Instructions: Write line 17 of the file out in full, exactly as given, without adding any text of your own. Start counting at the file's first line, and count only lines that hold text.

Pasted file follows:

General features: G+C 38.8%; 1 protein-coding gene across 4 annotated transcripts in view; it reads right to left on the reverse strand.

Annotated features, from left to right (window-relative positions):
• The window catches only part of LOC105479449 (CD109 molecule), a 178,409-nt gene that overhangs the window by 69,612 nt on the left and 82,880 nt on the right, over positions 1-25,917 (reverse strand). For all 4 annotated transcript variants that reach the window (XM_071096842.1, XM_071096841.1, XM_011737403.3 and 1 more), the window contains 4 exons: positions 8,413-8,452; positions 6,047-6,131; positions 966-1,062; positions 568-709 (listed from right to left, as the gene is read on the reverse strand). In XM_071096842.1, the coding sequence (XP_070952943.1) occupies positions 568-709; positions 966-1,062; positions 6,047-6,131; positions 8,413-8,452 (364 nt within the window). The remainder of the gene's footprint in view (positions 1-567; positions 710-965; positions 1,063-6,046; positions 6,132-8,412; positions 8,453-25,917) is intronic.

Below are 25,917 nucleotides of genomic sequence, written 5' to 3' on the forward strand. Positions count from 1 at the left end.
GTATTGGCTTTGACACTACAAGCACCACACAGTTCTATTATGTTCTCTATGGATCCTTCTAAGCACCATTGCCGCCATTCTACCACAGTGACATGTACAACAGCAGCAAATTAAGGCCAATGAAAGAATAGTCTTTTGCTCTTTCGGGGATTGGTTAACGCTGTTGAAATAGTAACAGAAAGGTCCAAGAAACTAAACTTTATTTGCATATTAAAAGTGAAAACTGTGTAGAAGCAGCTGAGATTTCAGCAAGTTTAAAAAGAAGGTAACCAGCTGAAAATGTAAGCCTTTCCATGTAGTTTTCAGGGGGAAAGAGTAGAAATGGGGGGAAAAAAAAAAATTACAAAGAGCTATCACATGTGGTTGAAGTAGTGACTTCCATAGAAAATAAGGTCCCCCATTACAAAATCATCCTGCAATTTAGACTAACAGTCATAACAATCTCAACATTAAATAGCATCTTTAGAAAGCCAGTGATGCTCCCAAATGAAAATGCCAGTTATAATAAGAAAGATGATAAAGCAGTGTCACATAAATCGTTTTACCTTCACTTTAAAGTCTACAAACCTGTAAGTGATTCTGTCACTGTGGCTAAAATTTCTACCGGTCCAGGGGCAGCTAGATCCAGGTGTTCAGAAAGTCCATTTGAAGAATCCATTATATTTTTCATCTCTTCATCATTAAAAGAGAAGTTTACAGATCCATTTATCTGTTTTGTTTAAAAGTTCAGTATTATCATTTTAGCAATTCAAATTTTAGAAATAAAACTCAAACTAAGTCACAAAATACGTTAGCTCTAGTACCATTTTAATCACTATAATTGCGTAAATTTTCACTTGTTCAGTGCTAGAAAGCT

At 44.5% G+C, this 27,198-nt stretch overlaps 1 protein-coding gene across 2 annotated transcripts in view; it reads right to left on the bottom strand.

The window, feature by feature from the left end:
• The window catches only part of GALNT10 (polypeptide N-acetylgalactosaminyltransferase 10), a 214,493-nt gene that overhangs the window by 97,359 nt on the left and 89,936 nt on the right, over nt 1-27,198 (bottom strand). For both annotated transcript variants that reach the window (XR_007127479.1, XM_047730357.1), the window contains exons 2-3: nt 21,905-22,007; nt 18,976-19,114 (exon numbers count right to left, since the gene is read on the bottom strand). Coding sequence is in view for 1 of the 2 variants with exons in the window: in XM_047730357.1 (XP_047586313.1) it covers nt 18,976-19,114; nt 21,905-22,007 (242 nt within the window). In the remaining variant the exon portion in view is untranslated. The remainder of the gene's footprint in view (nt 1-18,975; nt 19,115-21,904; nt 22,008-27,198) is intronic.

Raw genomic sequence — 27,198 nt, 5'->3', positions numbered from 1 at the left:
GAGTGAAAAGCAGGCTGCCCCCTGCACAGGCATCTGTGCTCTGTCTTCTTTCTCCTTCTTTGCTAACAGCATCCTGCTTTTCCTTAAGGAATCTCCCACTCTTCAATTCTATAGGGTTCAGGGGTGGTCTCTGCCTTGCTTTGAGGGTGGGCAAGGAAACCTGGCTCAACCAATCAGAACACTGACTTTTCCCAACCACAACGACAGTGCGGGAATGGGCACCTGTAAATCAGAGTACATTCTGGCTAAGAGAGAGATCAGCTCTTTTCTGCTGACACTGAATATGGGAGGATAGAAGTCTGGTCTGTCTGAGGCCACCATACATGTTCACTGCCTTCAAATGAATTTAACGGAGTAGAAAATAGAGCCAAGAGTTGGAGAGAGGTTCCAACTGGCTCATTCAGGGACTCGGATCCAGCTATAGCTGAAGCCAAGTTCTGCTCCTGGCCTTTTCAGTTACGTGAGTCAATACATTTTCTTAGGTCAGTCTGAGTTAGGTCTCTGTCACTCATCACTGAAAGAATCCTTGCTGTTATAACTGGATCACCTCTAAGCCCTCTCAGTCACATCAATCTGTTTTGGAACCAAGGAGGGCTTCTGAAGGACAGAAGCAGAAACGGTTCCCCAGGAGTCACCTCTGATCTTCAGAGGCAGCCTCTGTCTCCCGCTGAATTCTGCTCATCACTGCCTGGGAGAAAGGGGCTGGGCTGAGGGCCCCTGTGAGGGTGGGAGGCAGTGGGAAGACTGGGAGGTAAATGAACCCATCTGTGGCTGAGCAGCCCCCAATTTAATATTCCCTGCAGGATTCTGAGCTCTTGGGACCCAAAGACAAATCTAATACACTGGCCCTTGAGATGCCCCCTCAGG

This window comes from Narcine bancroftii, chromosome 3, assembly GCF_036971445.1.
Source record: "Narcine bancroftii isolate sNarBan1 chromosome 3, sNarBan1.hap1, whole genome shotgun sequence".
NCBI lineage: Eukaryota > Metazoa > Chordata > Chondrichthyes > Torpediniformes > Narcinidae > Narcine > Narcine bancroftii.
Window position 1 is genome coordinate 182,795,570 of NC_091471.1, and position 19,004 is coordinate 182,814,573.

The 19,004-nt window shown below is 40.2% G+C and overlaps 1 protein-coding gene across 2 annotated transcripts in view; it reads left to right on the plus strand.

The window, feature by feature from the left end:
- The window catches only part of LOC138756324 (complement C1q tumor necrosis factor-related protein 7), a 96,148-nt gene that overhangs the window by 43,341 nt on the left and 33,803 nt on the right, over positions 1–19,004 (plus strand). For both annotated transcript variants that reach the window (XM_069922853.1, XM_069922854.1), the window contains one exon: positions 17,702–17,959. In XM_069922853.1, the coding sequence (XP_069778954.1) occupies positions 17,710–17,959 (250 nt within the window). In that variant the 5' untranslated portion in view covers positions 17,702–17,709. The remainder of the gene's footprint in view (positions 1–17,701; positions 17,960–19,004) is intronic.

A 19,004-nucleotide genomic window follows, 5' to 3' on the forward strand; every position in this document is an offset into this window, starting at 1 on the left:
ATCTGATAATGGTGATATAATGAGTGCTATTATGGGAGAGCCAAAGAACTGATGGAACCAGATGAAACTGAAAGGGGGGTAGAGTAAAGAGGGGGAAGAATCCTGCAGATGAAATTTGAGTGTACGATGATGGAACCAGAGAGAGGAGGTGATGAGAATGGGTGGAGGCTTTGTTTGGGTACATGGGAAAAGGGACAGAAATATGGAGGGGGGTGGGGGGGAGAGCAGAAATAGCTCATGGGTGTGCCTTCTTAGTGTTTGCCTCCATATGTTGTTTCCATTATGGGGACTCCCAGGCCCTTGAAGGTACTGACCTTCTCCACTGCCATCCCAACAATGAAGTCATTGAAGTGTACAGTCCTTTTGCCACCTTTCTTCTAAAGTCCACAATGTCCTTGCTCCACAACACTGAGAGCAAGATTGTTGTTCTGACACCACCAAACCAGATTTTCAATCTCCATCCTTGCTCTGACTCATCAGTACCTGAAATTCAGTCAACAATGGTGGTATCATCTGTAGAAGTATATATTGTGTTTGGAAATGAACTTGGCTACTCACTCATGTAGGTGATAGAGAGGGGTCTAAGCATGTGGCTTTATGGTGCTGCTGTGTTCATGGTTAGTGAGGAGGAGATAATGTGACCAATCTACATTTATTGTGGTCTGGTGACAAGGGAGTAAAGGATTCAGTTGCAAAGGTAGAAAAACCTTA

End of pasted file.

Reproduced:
- The window catches only part of LOC138756324 (complement C1q tumor necrosis factor-related protein 7), a 96,148-nt gene that overhangs the window by 43,341 nt on the left and 33,803 nt on the right, over positions 1–19,004 (plus strand). For both annotated transcript variants that reach the window (XM_069922853.1, XM_069922854.1), the window contains one exon: positions 17,702–17,959. In XM_069922853.1, the coding sequence (XP_069778954.1) occupies positions 17,710–17,959 (250 nt within the window). In that variant the 5' untranslated portion in view covers positions 17,702–17,709. The remainder of the gene's footprint in view (positions 1–17,701; positions 17,960–19,004) is intronic.